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Praying: My thoughts on spiritual subject

This article was written when Brendan was a college freshman.

Article highlights "..I have been a spiritual person for most of my life. I have gone through stages of staunch atheism, of thoughtless acceptance, of confusing ambiguity, and yet..."

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I have been a spiritual person for most of my life. I have gone through stages of staunch atheism, of thoughtless acceptance, of confusing ambiguity, and yet, I feel as if I have missed the essence of religion the entire time. I've been strapped down by procedure my whole life; I've prayed, attended services, conducted ceremonies; not once do I remember a true acceptance of my religion in those days, the days where I've been strapped down by the very procedures that our parents, teachers, and leaders push so hardly on us-my attendance and conduct at these services and ceremonies, of course, were not emotionally motivated whatsoever, but were instead a series of me going through the motions. I was raised a Buddhist, and yet I was exposed to other religions at a very early stage of my life.

When living in Thailand, I attended a private Catholic school. I remember assembly every morning. I remember saying the Lord;s Prayer in unison with thousands of people. But most of all, I remember how I felt every morning when I said it: I felt nothing; it was automatic and thoughtless. My mind would wander as I recited the same prayer every morning, completely unaware of the passion behind it.

Only when I revisited the study of Christianity a few years back would I become aware of said passion. The power and emotions behind those prayers meant nothing to me as a child simply because of the fact that I was just a child following instructions; I was not exactly emotionally developed. However, when I revisited the aspects of Christianity, I felt as if I had been walking around blind for my entire life.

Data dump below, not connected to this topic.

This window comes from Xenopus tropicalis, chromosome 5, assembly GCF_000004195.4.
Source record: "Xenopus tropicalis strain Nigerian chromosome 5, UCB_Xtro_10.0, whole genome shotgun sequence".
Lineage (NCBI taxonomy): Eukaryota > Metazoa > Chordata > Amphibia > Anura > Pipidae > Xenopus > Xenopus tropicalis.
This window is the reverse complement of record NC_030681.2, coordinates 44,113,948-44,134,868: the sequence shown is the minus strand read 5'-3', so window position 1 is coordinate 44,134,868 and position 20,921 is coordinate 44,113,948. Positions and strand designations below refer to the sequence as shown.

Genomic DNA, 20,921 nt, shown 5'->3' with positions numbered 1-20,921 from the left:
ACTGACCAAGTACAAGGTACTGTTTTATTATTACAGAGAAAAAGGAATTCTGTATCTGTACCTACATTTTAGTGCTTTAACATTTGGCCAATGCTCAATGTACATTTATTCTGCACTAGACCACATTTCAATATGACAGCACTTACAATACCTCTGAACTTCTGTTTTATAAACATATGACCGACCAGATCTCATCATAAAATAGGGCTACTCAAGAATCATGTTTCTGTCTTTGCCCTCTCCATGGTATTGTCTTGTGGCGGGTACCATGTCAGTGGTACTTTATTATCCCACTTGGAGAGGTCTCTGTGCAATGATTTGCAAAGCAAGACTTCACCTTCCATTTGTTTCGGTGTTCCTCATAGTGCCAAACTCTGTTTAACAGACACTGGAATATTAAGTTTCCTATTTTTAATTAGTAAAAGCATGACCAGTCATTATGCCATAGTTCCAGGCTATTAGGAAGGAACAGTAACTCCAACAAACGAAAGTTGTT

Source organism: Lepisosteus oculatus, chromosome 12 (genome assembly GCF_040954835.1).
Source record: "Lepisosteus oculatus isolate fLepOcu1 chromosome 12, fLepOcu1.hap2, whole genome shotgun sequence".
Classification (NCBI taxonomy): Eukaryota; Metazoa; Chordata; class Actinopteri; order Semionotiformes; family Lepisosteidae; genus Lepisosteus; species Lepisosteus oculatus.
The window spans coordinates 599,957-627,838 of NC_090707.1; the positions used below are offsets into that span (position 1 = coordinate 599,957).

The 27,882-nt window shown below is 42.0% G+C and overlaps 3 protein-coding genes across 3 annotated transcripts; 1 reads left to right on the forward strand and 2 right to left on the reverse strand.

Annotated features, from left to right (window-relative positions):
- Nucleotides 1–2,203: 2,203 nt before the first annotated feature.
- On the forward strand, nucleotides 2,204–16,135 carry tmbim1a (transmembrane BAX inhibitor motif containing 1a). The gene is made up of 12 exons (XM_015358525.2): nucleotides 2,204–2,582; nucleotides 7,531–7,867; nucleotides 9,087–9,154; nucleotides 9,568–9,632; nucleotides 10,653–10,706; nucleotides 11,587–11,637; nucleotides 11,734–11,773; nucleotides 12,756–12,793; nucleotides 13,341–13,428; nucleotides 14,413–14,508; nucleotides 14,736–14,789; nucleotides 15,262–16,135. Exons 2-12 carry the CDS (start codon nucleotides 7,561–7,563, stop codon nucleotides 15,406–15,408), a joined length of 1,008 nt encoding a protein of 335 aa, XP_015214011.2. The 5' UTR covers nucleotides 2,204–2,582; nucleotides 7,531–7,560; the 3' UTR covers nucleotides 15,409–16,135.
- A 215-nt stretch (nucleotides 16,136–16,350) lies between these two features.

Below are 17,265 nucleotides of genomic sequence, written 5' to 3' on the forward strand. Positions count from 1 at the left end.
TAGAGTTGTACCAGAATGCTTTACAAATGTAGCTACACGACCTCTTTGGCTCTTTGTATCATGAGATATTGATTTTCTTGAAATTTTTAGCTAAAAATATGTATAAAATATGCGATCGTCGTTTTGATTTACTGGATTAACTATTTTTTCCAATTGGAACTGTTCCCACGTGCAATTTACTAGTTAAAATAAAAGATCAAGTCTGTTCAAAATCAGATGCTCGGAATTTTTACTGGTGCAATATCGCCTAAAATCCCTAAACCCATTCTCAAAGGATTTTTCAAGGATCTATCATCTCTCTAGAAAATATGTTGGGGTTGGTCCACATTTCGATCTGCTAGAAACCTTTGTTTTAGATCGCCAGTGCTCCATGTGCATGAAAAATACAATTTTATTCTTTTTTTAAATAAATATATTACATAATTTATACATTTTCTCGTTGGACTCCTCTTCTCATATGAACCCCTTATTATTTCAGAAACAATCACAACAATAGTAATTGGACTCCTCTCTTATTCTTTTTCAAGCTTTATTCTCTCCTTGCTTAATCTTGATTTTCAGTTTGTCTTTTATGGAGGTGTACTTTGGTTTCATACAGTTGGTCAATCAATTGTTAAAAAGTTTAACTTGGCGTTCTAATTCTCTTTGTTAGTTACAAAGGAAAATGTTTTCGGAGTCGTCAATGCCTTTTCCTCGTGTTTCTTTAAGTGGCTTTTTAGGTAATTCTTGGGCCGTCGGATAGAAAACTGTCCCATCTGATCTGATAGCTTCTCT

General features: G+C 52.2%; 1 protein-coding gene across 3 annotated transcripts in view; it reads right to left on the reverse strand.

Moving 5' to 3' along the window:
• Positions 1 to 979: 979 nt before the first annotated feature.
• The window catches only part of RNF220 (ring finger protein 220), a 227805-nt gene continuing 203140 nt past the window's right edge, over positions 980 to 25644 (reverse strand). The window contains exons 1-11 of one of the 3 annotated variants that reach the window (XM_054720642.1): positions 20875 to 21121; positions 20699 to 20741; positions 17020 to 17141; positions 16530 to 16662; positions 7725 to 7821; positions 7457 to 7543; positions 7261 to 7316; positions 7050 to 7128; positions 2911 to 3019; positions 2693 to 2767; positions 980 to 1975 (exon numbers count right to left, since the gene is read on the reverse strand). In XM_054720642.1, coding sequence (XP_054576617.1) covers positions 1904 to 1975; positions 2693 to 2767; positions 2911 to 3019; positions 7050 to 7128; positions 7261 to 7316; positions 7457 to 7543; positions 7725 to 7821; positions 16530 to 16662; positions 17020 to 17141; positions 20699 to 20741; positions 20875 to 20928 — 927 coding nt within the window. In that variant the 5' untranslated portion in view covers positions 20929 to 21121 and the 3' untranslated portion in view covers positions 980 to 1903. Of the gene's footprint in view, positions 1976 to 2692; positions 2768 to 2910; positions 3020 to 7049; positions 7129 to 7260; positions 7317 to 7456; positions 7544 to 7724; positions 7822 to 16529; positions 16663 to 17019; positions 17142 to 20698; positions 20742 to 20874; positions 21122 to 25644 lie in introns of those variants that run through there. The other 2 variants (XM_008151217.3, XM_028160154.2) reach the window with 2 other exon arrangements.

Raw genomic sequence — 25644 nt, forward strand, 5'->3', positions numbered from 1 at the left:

That's not to say that I converted to Christianity, of course; I merely began to entertain several aspects of the religion. I still consider myself a Buddhist, but I certainly began to understand the attractiveness of the religion.

Perhaps that is why I received the painting Praying by Jeffrey Zygmunt so well. The painting is very simple: it depicts a man leaned forward, head hung low, with his arms extended in prayer. Zygmunt's vision is rather vague, but perhaps it is the only way the message can be conveyed.

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Praying: Brendan, a college freshman offers his thoughts on spiritual subject. Article highlights "..I have been a spiritual person for most of my life. I have gone through stages of staunch atheism, of thoughtless acceptance, of confusing ambiguity, and yet..."

Religion plays a large part in this painting, but it is extremely vague; is Zygmunt attempting to portray a specific religion? What is the message? I deliberated over this painting for hours before realizing that it is all that it is. It is a man praying. Nothing more, nothing less. The sheer simplicity of the painting certainly annoyed me, especially after I had been sifting through my mind for a hidden message for so long.

However, I still managed to recognize a few undertones in this image. First off, the painting is monochromatic, made to look very bare and simple. Zygmunt used this tone to convey a sense of honesty. The simplicity of the color scheme symbolizes complete sincerity-there are no colorful complexities to cover up the core message of the image.

Furthermore, the man in the picture is praying. If that were not obvious enough, I refer to the details of the prayer. His hands are extended in a fashion that says, "receive me," and his eyes are closed in reverence.

But the question still remains: why is he praying? I came to an important realization: he is not necessarily praying to a god. Perhaps the action of praying is an introspective moment for the subject; perhaps he is not looking outside for help, but using said medium to look within himself.

What then, is the definition of praying? The Free Dictionary by Farlex splits the word into several different definitions: